Lights Left on Our Path

When a great (wo)man dies, for years the light (s)he leaves behind him her, lies on the paths of men us all.

I mangled that Longfellow quote for a reason. Anne McCaffrey, Myth-maker and one of the direct influence of my childhood fantasy worlds has died.

From NPR:

Her books — particularly the iconic Dragonriders of Pern series, which began with the 1968 publication of Dragonflight — contained any number of extraordinary revelations. Even if the books don’t stand up to modern feminist scrutiny, in the ’60s, they were revolutionary. Women can be protagonists—real protagonists, who really do things! Women who are pregnant can keep right on working and being active! Fantasy and science fiction can coexist in one book! Genre fiction written by a woman can win Hugo and Nebula awards and be a New York Times bestseller! And most seductive of all was the idea, the ideal, of the telepathic animal companion, the one who knows you better than any human could.

The awakening and escapism the books provided were absolutely vital to McCaffrey’s readers. By night they could dream of having dragons of their own. By day they could take courage from McCaffrey’s example and the examples of her heroines. Before there was a Katniss Everdeen — or even a Hermione Granger — there were Menolly and Killashandra Ree. Many fans grew up to write fantasy and science fiction, paving the way for the next generations of female readers and writers.

This is truly a sad day. But I, for one, am thankful that she even allowed us to behold her for so long. And she has achieved humanity’s most coveted goal: immortality.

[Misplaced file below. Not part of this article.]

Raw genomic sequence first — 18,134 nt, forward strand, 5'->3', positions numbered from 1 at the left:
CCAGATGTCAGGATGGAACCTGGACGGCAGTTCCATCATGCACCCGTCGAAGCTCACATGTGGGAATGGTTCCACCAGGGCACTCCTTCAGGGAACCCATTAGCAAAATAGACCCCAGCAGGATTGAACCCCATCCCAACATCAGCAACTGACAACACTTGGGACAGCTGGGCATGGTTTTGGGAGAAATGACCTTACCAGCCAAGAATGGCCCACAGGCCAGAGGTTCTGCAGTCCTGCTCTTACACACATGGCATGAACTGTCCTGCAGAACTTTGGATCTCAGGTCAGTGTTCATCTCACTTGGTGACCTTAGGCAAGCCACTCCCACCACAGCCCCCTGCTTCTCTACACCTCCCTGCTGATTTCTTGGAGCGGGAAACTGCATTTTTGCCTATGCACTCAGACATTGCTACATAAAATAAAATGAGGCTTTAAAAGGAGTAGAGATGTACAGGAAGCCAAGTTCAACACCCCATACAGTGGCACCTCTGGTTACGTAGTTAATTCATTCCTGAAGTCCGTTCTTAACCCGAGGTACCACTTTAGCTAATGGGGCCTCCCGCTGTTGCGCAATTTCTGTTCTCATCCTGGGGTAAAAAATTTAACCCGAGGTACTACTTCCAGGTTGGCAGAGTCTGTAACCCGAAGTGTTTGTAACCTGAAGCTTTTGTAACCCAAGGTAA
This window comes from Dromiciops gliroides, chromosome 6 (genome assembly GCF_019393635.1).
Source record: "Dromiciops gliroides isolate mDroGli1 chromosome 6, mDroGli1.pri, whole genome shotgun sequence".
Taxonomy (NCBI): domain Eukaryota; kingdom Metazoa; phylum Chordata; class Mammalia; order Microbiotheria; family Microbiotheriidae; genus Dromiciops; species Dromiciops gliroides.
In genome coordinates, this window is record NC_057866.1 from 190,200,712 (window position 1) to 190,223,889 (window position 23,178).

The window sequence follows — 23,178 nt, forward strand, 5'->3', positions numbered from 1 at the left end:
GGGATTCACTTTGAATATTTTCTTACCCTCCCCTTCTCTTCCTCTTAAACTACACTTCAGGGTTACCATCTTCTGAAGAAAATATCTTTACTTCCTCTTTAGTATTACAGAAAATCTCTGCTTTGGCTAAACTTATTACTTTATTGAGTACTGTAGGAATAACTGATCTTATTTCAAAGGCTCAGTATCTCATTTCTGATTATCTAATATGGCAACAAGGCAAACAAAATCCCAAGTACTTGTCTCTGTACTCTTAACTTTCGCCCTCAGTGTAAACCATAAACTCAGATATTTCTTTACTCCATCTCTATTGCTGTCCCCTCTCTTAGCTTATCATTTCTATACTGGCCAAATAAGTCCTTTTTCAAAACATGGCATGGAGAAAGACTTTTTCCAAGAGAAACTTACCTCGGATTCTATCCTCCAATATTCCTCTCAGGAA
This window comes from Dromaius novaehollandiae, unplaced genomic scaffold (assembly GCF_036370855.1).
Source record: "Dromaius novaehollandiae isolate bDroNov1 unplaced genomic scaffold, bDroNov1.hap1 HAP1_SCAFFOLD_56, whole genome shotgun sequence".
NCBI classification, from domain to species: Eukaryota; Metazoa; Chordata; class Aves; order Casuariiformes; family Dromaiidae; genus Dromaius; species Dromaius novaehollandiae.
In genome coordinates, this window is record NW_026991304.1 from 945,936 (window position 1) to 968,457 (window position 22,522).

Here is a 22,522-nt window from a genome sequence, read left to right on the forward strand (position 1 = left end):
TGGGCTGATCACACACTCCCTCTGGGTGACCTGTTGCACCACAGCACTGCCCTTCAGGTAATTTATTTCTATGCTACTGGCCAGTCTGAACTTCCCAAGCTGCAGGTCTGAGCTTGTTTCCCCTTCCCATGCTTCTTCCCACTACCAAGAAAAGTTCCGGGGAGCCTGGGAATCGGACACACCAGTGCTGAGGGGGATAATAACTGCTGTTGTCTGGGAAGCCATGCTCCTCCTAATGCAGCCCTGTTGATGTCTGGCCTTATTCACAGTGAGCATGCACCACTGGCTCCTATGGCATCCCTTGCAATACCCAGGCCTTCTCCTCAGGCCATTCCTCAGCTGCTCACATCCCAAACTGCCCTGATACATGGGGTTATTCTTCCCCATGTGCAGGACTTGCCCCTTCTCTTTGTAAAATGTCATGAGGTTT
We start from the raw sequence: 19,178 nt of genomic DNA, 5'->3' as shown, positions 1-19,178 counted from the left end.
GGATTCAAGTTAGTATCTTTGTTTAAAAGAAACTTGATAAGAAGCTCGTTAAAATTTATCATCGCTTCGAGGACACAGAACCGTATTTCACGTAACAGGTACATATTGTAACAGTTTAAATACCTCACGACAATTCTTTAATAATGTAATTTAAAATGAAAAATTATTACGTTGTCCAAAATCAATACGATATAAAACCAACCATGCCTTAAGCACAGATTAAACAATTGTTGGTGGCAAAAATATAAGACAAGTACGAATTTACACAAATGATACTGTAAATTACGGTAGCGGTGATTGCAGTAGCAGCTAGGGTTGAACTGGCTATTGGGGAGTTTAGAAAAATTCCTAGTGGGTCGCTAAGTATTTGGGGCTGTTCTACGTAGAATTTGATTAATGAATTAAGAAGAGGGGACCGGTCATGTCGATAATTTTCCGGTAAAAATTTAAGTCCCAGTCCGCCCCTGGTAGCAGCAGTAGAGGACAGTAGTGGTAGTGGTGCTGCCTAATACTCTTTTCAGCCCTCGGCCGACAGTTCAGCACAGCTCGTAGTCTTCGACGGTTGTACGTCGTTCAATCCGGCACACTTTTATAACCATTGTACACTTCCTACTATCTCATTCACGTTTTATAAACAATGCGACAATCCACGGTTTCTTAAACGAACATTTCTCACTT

Happy Thanksgiving.

5 thoughts on “Lights Left on Our Path

  1. What’s your favorite of her works? I read virtually all of her Pern books — until she started writing with her son. My favorite was The White Dragon and Dragonsdawn which described the beginnings of the colonization of Pern.

    • Thanks for stopping by, Joachim!

      To answer your question, I’ve only read the initial trilogy, and of that I’d have to say my favorite was The White Dragon which was also the first of her work that I read. I particularly enjoyed it because (when I went back and re-read it after initially reading it at age 12) I finally understood the time-travel aspects that I didn’t quite get from the other novels.

      Were the ones with Todd particularly bad?

      • Well, they got rid of thread in All the Weyrs of Pern — the series went downhill after that! There’s little reason to have dragons…. no real conflict… no real drive/purpose….

    • Thanks for commenting, Evelyn 🙂

      The thing with the Pern series was that it was kind of chronologically all over the place, so I can’t recommend a book that’ll make jumping on to the story easier. The best thing to do, I’d say, would be to start with the first of the original trilogy, Dragonflight.

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